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Christians might have reasons to suspect that aliens don’t exist – one could reasonably expect God to say such a thing if it were true in His holy Word – but naturalists generally have no need to reject the possibility of E.T. existence. There might be naturalists who personally find it unlikely, but very few would claim that it is impossible or that belief in aliens is like believing in Santa.
However, this seems to be incompatible with naturalism. If there is no way for an atheist to exclude the possibility of intelligent life in our universe, how can s/he exclude the existence of intelligent, spiritual life outside of it? Openness to alien life seems to be necessarily combined with an openness to the supernatural.
The naturalist might respond that we have no objective reference point to non-physical persons, while aliens can be viewed as simply animals that happened to evolve elsewhere. To this objection I would point out that we can imagine vastly different aliens in out universe, and if we add possible parallell universes – that most naturalists are open to – there’s really no limit to what creatures we can conceive as possible.
Hence, openness to alien life seems not to rest on references to earthly animals but on what’s logically possible. And there is no logical contradiction in imagining non-physical, spiritual beings. To those who think that non-physical beings are impossible I would simply point out that that’s a circular argument that presupposes naturalism.
We have no evidence for the existence of alien life, or the existence of other universes. Yet most atheists would say that it’s entirely possible for aliens or other universes to exist. I find it arbitrary to view the existence of supernatural entities as impossible due to (perceived) lack of evidence when one does not draw that conclusion concerning aliens.
So just to be clear: I’m not saying that I know that aliens exist, or that God is an alien. What I’m saying is that a naturalist either must say that alien life is impossible, or cease to be a naturalist. There is no middle ground.
I’ve just finished Narnia author C.S. Lewis’ book Miracles and provide a review in the video above. I really enjoyed it and was fascinated by the philosophical arguments Lewis uses to argue against naturalism, the idea that nature is all that there is and that miracles thus are impossible. His main argument is that if naturalism were true we would have no reason to believe that our reasoning reflect reality, an argument I have written more about here. Lewis also uses a moral argument for the existence of a supernatural or transcendent reality, and answers to several objections to miracles.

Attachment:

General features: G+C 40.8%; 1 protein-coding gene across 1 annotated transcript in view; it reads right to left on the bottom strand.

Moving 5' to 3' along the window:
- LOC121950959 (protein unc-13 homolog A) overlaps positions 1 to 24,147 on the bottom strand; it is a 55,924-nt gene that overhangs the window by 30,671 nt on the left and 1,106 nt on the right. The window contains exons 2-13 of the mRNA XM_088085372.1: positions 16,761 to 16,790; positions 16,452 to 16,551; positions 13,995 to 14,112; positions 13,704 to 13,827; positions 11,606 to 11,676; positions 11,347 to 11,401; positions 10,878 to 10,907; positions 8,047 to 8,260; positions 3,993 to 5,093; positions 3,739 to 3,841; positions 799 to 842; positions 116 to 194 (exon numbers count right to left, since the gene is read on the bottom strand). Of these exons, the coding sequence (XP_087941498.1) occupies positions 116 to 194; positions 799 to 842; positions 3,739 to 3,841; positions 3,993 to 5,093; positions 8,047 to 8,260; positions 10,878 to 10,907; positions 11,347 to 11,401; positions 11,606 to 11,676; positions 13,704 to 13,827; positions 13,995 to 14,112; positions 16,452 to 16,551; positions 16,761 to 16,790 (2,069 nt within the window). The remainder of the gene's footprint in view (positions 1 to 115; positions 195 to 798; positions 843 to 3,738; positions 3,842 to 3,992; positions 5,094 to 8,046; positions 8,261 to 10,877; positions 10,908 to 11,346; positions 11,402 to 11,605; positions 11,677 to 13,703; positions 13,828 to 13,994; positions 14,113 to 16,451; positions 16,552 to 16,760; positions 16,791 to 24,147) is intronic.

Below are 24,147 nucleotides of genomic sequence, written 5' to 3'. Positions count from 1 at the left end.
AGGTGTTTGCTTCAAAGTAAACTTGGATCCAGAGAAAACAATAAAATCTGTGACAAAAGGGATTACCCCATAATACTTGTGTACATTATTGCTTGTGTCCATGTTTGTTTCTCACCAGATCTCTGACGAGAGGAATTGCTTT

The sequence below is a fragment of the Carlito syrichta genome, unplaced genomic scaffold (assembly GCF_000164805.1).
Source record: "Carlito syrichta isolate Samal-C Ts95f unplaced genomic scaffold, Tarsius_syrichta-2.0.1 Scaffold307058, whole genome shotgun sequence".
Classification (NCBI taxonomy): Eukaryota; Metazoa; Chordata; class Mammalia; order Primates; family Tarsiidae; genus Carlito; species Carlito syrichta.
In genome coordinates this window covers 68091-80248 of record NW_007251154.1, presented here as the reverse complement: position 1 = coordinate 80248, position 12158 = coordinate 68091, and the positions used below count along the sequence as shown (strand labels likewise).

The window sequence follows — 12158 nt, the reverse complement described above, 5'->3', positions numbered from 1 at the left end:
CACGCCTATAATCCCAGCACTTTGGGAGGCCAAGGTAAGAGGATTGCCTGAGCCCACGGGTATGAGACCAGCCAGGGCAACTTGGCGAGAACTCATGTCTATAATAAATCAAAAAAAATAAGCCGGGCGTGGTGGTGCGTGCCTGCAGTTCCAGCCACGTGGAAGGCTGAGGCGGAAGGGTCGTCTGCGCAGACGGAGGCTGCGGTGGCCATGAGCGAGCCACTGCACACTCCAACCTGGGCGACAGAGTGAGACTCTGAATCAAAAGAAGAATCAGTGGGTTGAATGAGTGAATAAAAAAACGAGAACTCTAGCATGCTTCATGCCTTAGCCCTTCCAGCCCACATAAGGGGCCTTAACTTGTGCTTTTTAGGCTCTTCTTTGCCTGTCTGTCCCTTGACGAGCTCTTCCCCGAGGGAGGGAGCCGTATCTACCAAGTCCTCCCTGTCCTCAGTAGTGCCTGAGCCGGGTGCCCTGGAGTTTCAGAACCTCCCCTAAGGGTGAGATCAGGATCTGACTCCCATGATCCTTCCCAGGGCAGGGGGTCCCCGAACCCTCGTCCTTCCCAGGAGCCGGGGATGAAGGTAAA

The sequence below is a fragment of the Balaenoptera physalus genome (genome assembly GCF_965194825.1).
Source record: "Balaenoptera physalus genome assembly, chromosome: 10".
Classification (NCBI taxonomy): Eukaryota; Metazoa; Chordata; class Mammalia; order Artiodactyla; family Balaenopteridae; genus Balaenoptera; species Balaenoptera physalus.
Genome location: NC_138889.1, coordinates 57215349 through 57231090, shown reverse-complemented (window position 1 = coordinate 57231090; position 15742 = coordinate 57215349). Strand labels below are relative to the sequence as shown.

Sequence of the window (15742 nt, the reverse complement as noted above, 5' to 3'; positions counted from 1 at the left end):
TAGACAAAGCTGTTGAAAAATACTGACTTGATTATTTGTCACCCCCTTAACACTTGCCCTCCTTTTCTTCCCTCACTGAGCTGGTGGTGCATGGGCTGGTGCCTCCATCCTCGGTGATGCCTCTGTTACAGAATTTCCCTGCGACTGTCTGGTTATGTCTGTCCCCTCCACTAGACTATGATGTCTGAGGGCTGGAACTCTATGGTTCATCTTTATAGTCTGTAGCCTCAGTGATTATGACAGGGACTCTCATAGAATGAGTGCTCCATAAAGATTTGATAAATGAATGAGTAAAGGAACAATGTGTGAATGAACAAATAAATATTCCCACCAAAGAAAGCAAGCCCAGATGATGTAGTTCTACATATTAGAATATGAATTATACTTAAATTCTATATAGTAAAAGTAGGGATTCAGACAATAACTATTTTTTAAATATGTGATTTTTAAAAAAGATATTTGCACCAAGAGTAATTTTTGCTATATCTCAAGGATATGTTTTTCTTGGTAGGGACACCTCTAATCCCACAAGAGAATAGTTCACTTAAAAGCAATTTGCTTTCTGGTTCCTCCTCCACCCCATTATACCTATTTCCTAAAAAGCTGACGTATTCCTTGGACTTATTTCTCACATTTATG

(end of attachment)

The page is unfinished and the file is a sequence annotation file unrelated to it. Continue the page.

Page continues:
I’m currently reading C.S. Lewis’ classic book Miracles, where he starts off by discussing why naturalism – the idea that nature is all that exist and that anything supernatural is impossible – really is an unreasonable position to hold. This is because reason itself would be fully explained by nonrational causes, and thus be unreliable. Naturalism is thus self-defeating since one cannot then reasonably subscribe to it.
“This, as it seems to me, is what Naturalism is bound to do”, Lewis writes. “It offers what professes to be a full account of our mental behaviour; but this account, on inspection, leaves no room for the acts of knowing or insight on which the whole value of our thinking, as a means to truth, depends.” (Miracles, Fontana Books 1947, p. 22).
Alvin Plantinga has developed a simliar argument where he points out that evolution, which basically all naturalists accept, presents a defeater for why one should believe in naturalism. this evolutionary argument against naturalism can be presented as such: (more…)